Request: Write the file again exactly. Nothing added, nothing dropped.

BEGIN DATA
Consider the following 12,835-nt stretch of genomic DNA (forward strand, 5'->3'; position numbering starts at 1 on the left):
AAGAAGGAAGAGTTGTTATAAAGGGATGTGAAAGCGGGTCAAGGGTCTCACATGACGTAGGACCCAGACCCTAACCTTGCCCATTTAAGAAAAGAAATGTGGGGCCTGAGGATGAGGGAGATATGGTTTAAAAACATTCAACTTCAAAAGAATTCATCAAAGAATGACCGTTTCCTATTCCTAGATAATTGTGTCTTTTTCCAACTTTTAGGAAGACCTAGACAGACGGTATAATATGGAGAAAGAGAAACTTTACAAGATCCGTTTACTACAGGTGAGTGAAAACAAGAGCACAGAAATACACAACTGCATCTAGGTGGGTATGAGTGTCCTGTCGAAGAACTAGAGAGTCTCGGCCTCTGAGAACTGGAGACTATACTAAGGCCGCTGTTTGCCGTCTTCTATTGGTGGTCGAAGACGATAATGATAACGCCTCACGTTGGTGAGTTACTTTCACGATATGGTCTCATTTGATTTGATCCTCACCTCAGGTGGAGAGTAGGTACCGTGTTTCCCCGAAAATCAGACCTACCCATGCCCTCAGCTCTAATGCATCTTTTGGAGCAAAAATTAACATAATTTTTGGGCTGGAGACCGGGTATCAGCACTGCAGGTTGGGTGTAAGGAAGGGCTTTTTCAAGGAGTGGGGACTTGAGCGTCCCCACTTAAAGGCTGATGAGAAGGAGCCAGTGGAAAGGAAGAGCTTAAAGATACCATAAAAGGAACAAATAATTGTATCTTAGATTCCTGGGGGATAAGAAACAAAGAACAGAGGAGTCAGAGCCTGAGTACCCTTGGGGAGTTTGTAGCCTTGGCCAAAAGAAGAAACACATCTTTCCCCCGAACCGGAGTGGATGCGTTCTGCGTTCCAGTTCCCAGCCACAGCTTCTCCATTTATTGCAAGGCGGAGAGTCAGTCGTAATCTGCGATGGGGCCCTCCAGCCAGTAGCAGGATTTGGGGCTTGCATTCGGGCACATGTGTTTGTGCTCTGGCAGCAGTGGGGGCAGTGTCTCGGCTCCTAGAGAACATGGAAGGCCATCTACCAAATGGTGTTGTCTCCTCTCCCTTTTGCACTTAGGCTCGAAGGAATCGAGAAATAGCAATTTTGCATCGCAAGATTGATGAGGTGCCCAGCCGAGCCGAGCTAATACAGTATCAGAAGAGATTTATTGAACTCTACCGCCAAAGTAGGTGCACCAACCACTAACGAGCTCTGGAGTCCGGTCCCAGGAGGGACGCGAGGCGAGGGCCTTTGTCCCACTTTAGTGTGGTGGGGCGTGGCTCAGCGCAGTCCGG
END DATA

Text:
Consider the following 12,835-nt stretch of genomic DNA (forward strand, 5'->3'; position numbering starts at 1 on the left):
AAGAAGGAAGAGTTGTTATAAAGGGATGTGAAAGCGGGTCAAGGGTCTCACATGACGTAGGACCCAGACCCTAACCTTGCCCATTTAAGAAAAGAAATGTGGGGCCTGAGGATGAGGGAGATATGGTTTAAAAACATTCAACTTCAAAAGAATTCATCAAAGAATGACCGTTTCCTATTCCTAGATAATTGTGTCTTTTTCCAACTTTTAGGAAGACCTAGACAGACGGTATAATATGGAGAAAGAGAAACTTTACAAGATCCGTTTACTACAGGTGAGTGAAAACAAGAGCACAGAAATACACAACTGCATCTAGGTGGGTATGAGTGTCCTGTCGAAGAACTAGAGAGTCTCGGCCTCTGAGAACTGGAGACTATACTAAGGCCGCTGTTTGCCGTCTTCTATTGGTGGTCGAAGACGATAATGATAACGCCTCACGTTGGTGAGTTACTTTCACGATATGGTCTCATTTGATTTGATCCTCACCTCAGGTGGAGAGTAGGTACCGTGTTTCCCCGAAAATCAGACCTACCCATGCCCTCAGCTCTAATGCATCTTTTGGAGCAAAAATTAACATAATTTTTGGGCTGGAGACCGGGTATCAGCACTGCAGGTTGGGTGTAAGGAAGGGCTTTTTCAAGGAGTGGGGACTTGAGCGTCCCCACTTAAAGGCTGATGAGAAGGAGCCAGTGGAAAGGAAGAGCTTAAAGATACCATAAAAGGAACAAATAATTGTATCTTAGATTCCTGGGGGATAAGAAACAAAGAACAGAGGAGTCAGAGCCTGAGTACCCTTGGGGAGTTTGTAGCCTTGGCCAAAAGAAGAAACACATCTTTCCCCCGAACCGGAGTGGATGCGTTCTGCGTTCCAGTTCCCAGCCACAGCTTCTCCATTTATTGCAAGGCGGAGAGTCAGTCGTAATCTGCGATGGGGCCCTCCAGCCAGTAGCAGGATTTGGGGCTTGCATTCGGGCACATGTGTTTGTGCTCTGGCAGCAGTGGGGGCAGTGTCTCGGCTCCTAGAGAACATGGAAGGCCATCTACCAAATGGTGTTGTCTCCTCTCCCTTTTGCACTTAGGCTCGAAGGAATCGAGAAATAGCAATTTTGCATCGCAAGATTGATGAGGTGCCCAGCCGAGCCGAGCTAATACAGTATCAGAAGAGATTTATTGAACTCTACCGCCAAAGTAGGTGCACCAACCACTAACGAGCTCTGGAGTCCGGTCCCAGGAGGGACGCGAGGCGAGGGCCTTTGTCCCACTTTAGTGTGGTGGGGCGTGGCTCAGCGCAGTCCGG